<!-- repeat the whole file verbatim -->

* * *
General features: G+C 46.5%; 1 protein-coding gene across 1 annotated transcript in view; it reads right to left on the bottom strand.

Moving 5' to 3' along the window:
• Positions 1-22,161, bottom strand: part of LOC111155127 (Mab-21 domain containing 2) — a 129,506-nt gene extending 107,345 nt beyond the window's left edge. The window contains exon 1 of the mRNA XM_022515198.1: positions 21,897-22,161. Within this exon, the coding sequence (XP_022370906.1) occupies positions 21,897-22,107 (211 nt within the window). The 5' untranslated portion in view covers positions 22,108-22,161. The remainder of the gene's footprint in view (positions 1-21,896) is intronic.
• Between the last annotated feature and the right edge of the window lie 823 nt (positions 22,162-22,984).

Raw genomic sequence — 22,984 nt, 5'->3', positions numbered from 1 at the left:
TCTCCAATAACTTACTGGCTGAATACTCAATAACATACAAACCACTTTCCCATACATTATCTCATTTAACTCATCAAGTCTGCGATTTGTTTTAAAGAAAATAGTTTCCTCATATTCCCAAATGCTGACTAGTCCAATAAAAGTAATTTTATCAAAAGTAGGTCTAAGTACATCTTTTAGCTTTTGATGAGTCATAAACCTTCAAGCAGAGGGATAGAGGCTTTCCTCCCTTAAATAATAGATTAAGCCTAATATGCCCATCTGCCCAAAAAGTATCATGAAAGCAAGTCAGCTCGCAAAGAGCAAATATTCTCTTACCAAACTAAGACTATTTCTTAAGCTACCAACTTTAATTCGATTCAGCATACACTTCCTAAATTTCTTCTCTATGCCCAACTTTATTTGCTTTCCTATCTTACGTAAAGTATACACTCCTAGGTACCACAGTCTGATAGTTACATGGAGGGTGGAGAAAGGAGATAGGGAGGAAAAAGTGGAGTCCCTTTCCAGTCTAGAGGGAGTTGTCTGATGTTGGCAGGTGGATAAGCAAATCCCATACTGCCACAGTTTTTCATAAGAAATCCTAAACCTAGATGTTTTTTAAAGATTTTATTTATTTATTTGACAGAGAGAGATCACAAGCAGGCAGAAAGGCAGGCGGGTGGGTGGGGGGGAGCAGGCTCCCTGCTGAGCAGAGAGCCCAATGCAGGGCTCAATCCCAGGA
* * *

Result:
General features: G+C 46.5%; 1 protein-coding gene across 1 annotated transcript in view; it reads right to left on the bottom strand.

Moving 5' to 3' along the window:
• Positions 1-22,161, bottom strand: part of LOC111155127 (Mab-21 domain containing 2) — a 129,506-nt gene extending 107,345 nt beyond the window's left edge. The window contains exon 1 of the mRNA XM_022515198.1: positions 21,897-22,161. Within this exon, the coding sequence (XP_022370906.1) occupies positions 21,897-22,107 (211 nt within the window). The 5' untranslated portion in view covers positions 22,108-22,161. The remainder of the gene's footprint in view (positions 1-21,896) is intronic.
• Between the last annotated feature and the right edge of the window lie 823 nt (positions 22,162-22,984).

Raw genomic sequence — 22,984 nt, 5'->3', positions numbered from 1 at the left:
TCTCCAATAACTTACTGGCTGAATACTCAATAACATACAAACCACTTTCCCATACATTATCTCATTTAACTCATCAAGTCTGCGATTTGTTTTAAAGAAAATAGTTTCCTCATATTCCCAAATGCTGACTAGTCCAATAAAAGTAATTTTATCAAAAGTAGGTCTAAGTACATCTTTTAGCTTTTGATGAGTCATAAACCTTCAAGCAGAGGGATAGAGGCTTTCCTCCCTTAAATAATAGATTAAGCCTAATATGCCCATCTGCCCAAAAAGTATCATGAAAGCAAGTCAGCTCGCAAAGAGCAAATATTCTCTTACCAAACTAAGACTATTTCTTAAGCTACCAACTTTAATTCGATTCAGCATACACTTCCTAAATTTCTTCTCTATGCCCAACTTTATTTGCTTTCCTATCTTACGTAAAGTATACACTCCTAGGTACCACAGTCTGATAGTTACATGGAGGGTGGAGAAAGGAGATAGGGAGGAAAAAGTGGAGTCCCTTTCCAGTCTAGAGGGAGTTGTCTGATGTTGGCAGGTGGATAAGCAAATCCCATACTGCCACAGTTTTTCATAAGAAATCCTAAACCTAGATGTTTTTTAAAGATTTTATTTATTTATTTGACAGAGAGAGATCACAAGCAGGCAGAAAGGCAGGCGGGTGGGTGGGGGGGAGCAGGCTCCCTGCTGAGCAGAGAGCCCAATGCAGGGCTCAATCCCAGGA